Climate Change Hampering Tiger Conservation Efforts: Nepal PM
Kathmandu, ANI — Nepal Prime Minister KP Sharma Oli on Wednesday said climate change is one of the biggest factors hampering the efforts of tiger conservation.
Addressing the nation on the occasion of Global Tiger Day, Oli said, “Despite efforts by the countries hosting tigers, depletion of vegetation, increased human-wildlife conflict, poaching and hunting, illegal trade of animal organs, climate change and various diseases have increased the challenges in the field of tiger conservation.”
He stressed on the preservation of grazing areas of the tigers’ prey to keep the number increasing and maintain ecological balance.
“Risks possessed by climate change and COVID-19 pandemic have been affecting tigers. In order to preserve tigers from risks of climate change, ecology-based vegetation should be managed, especially for the species, which are the prey of tigers. Grasslands, wetlands and sources of water should be preserved in the long run. I would like to draw the attention of the concerned bodies regarding sustainability,” Oli said.
In the last census of 2018, Nepal had a total of 235 tigers across the country. As per it, there were 93 tigers at Chitwan National Park, 87 in Bardiya National Park, 21 in Banke, 18 in Parsa and 16 in Shuklaphanta.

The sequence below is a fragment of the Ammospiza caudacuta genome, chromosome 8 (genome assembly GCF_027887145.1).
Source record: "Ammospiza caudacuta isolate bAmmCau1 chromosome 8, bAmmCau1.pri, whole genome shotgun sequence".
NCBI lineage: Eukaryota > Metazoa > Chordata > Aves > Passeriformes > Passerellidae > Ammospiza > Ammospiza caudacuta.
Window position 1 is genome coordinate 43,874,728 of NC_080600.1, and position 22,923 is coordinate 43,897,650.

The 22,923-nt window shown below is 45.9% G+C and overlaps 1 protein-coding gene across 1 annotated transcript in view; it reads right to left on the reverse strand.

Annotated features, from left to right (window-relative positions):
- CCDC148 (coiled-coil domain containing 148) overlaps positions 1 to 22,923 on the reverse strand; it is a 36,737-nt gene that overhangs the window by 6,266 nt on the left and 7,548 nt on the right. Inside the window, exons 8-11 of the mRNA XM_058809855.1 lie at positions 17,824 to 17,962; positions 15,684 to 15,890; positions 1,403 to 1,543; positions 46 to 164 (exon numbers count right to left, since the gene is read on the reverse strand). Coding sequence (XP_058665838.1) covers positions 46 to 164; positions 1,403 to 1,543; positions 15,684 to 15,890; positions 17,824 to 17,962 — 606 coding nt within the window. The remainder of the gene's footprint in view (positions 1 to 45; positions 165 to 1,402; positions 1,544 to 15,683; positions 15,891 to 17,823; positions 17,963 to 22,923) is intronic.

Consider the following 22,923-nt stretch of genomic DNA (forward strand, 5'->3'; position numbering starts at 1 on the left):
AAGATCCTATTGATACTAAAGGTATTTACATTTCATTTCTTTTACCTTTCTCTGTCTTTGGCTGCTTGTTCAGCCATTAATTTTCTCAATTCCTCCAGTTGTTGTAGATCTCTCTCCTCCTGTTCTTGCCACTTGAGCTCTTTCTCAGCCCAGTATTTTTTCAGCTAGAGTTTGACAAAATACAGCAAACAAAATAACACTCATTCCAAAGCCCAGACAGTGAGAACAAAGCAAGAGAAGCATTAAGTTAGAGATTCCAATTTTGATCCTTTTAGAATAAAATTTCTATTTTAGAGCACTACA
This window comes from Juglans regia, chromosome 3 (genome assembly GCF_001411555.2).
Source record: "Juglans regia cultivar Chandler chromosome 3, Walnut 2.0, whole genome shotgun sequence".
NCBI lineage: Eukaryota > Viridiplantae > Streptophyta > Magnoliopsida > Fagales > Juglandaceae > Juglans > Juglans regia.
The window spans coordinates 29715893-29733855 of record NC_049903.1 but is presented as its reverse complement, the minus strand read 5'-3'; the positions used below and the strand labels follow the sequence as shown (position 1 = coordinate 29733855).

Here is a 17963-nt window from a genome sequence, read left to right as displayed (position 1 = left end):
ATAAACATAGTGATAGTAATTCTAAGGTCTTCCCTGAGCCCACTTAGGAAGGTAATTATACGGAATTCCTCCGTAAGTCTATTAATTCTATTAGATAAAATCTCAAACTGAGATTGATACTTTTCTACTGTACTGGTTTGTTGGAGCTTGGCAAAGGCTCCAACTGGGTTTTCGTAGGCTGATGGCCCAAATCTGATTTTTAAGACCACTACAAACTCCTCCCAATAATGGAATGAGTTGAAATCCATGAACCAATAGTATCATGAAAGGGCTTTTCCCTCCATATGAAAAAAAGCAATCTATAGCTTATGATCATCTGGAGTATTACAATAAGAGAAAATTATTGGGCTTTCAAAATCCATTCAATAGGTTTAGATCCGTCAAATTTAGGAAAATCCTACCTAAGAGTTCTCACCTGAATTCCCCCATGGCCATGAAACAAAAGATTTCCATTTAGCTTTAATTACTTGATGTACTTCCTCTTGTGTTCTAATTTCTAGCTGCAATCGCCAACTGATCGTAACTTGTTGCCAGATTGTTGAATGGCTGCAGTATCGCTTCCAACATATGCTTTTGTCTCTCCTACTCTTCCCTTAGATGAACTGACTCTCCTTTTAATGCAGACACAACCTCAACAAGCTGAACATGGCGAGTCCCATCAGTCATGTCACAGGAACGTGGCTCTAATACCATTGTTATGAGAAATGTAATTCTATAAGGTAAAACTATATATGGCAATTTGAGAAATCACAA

In the 2013 census, the number of tigers was recorded to be — Chitwan National Park 120, Baridya 50, Suklaphanta 17, Parsa seven and Banke four, taking the number to 198.
In 2009, the number of tigers in the Himalayan nation was 121.
Nepal has been conducting tiger census in a gap of every four years. The country, in the end of last decade, along with 13 other nations, had agreed on a framework to double the number of carnivores and has been inching closer to meet the target.
“Heads of the state of 13 countries where tigers are present have made a commitment to double their numbers by 2022. In Nepal, five national parks of Terai have been setting perimeters in coordination with the local communities and carrying out tiger conservation efforts,” Oli said.
According to the World Tiger Statistics released in 2016, there were 2,226 tigers in India, 433 in Russia, 371 in Indonesia, 250 in Malaysia, 198 in Nepal, 189 in Thailand, 106 in Bangladesh, 103 in Bhutan, seven in China, five in Vietnam and two in Laos.
Nepal has set a target of increasing the number of tigers to 250 by 2022. The next tiger census will be conducted in 2022. (ANI)